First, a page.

Transsexual Toy Fair*

Those who know me on a deep, interpersonal level know that I am cripplingly obsessed with action figures. That is to say, toys. This obsession started, obviously, when I was a child and has never really gone away or subsided. To this day, if I see an action figure that looks cool to me, and I have money on my person, I will purchase it. Indeed, one of my biggest single regrets about growing up is that I no longer have anyone around who is willing to play with me. Sometimes I still even have dreams that I am in a toy store filled with rare Star Trek: The Next Generation action figures**. I have long considered-it to be my sole indulgence of crass materialism.***

Anyways, bearing this fact in mind, it will doubtless come as little surprise that I attended my city’s biennial toy fair this afternoon. There I found a great many things worthy of purchase. I also found, somewhat to my surprise, a great many of my fellow transsexual people. Indeed, I encountered no less than four of them (assuming my trans-dar is in proper working order), both men and women, within two minutes of my arrival. Now, this being such a statistically-improbable likelihood, got me thinking: just what is it about a toy fair that would attract a lot of transsexual people? Or, more to the point, what is it about  transsexual people that would cause them to be drawn to a toy fair?

Now, of course, I can only speak from my own experience. Personally, I have long attributed my continuing love of action figures and other “childish things” to my asexuality. That is to say that I have noticed that most people move-on from the interests that they had as children when they are replaced, during puberty, by sexually-motivated ones. As this did not happen to me, it is unsurprising that I would retain them. I suppose, however, that even as I was spared the the sexual overtones of puberty, I was also (motivated by transgenderism) rejecting the particular genre of adulthood that puberty was enforcing upon me. Perhaps rejection of that adulthood also entailed, to some extent, holding-on to the things of childhood.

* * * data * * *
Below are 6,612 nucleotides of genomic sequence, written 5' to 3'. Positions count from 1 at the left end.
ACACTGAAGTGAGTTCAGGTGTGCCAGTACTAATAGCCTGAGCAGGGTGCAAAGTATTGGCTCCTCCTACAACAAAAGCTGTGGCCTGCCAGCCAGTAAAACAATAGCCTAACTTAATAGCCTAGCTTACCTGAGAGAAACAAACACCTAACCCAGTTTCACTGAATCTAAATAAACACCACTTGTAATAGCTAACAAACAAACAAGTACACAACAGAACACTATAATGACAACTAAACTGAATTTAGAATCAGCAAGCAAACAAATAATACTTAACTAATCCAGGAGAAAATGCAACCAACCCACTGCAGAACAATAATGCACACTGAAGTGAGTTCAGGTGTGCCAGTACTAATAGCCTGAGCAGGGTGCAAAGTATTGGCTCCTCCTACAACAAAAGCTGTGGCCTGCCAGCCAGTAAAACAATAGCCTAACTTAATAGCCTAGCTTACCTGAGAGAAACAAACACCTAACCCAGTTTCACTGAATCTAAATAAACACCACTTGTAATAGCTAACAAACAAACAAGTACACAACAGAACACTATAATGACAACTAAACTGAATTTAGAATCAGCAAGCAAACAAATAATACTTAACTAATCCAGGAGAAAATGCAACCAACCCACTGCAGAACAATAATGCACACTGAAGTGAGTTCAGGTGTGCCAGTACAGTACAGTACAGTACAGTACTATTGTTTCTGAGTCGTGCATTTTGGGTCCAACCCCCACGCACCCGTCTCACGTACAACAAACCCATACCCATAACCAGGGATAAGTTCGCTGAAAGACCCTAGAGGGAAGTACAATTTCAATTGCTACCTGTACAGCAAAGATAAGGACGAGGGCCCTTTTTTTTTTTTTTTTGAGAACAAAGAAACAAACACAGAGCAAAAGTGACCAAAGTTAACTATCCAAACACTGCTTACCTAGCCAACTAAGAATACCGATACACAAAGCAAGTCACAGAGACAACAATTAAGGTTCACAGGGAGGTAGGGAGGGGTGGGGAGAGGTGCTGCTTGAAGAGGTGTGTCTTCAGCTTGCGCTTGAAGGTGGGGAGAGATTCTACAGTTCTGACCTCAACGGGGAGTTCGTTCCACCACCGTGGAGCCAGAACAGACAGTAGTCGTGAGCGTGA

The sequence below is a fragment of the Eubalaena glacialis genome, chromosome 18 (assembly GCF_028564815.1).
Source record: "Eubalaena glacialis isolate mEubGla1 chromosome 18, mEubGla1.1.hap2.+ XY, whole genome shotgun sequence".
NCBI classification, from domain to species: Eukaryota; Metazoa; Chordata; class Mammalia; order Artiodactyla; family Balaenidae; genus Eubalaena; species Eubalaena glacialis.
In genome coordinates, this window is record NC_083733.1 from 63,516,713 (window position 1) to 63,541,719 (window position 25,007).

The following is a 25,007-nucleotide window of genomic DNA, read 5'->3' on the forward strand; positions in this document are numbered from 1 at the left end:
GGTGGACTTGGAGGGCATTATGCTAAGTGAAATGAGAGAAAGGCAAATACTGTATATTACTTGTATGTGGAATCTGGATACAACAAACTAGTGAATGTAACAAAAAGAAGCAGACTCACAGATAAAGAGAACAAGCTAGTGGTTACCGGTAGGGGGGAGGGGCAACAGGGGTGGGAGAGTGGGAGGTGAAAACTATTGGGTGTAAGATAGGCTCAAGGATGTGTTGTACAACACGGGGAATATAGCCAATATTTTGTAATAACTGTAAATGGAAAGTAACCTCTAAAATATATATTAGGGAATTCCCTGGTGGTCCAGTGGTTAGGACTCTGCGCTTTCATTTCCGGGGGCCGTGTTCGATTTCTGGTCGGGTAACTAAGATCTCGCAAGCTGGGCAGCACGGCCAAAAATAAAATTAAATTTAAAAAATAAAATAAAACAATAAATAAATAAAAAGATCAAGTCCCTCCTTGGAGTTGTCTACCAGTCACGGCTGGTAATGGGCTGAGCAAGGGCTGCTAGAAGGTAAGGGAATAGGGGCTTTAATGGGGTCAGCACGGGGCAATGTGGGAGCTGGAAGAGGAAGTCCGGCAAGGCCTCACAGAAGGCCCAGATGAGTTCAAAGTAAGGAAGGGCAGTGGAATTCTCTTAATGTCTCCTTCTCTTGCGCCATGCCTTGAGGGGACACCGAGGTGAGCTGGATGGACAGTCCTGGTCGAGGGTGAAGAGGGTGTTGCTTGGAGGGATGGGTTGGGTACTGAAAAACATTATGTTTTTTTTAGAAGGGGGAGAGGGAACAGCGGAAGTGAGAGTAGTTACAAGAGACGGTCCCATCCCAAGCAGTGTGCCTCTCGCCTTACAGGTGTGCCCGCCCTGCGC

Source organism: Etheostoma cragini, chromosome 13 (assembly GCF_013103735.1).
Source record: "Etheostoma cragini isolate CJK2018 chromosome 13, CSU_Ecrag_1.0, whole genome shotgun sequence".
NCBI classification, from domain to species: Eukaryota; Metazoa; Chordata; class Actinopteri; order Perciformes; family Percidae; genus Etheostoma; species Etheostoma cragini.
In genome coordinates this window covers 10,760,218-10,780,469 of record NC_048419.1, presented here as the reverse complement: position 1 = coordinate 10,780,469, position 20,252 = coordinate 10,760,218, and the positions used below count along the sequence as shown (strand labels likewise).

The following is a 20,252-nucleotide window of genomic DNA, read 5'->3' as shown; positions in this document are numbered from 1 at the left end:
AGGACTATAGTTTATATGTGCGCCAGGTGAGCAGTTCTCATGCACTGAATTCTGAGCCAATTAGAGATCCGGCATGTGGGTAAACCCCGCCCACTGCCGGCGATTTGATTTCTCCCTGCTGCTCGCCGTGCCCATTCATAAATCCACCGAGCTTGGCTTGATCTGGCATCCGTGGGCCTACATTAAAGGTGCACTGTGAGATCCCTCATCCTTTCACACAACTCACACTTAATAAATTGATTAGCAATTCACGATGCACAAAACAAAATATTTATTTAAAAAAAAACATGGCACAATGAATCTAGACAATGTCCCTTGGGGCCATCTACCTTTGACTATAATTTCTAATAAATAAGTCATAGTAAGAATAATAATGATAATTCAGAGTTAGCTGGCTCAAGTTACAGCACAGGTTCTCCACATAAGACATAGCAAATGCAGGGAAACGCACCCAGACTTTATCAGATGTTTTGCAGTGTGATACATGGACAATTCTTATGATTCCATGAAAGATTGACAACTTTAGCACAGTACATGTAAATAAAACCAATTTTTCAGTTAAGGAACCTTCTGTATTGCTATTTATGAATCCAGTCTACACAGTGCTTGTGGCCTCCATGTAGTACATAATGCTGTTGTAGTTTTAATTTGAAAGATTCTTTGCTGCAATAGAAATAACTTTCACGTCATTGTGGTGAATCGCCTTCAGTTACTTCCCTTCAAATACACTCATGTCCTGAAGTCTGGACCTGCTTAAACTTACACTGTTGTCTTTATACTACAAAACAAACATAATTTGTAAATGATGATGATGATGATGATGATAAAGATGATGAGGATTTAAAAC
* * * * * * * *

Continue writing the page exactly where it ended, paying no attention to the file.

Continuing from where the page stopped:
Or perhaps it’s more simple than that. I have long observed that transsexual people are overrepresented in so-called “geek-culture.” I have also noted that, upon the onset of puberty, I came to associate primarily with male outcasts–“nerds” as they are otherwise known. Perhaps this experience is not uncommon among transsexual people, and our interests naturally tend to reflect the influence of this peer group.

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*Now here’s a post whose title is bound to get me a lot of spam messages.

**This is actually based upon a real-life experience that happened to me when I was about 9 years old. I went into a Wal-Mart outlet with my mother and found that the toy aisle was unaccountably filled with limited-edition Thomas Riker, Dixon Hill and Hugh figures; they were gone by the time I came back with my collected money, and I never had a satisfactory explanation for what the hell had just happened.

***Although, this has not been strictly true since I started transitioning. Turns out, it’s much easier to care about buying clothes when you actually want to wear them.

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About thevenerablecorvex

I have the heart of a poet, the brain of a theoretical physicist, and the wingspan of an albatross. I am also notable for my humility.
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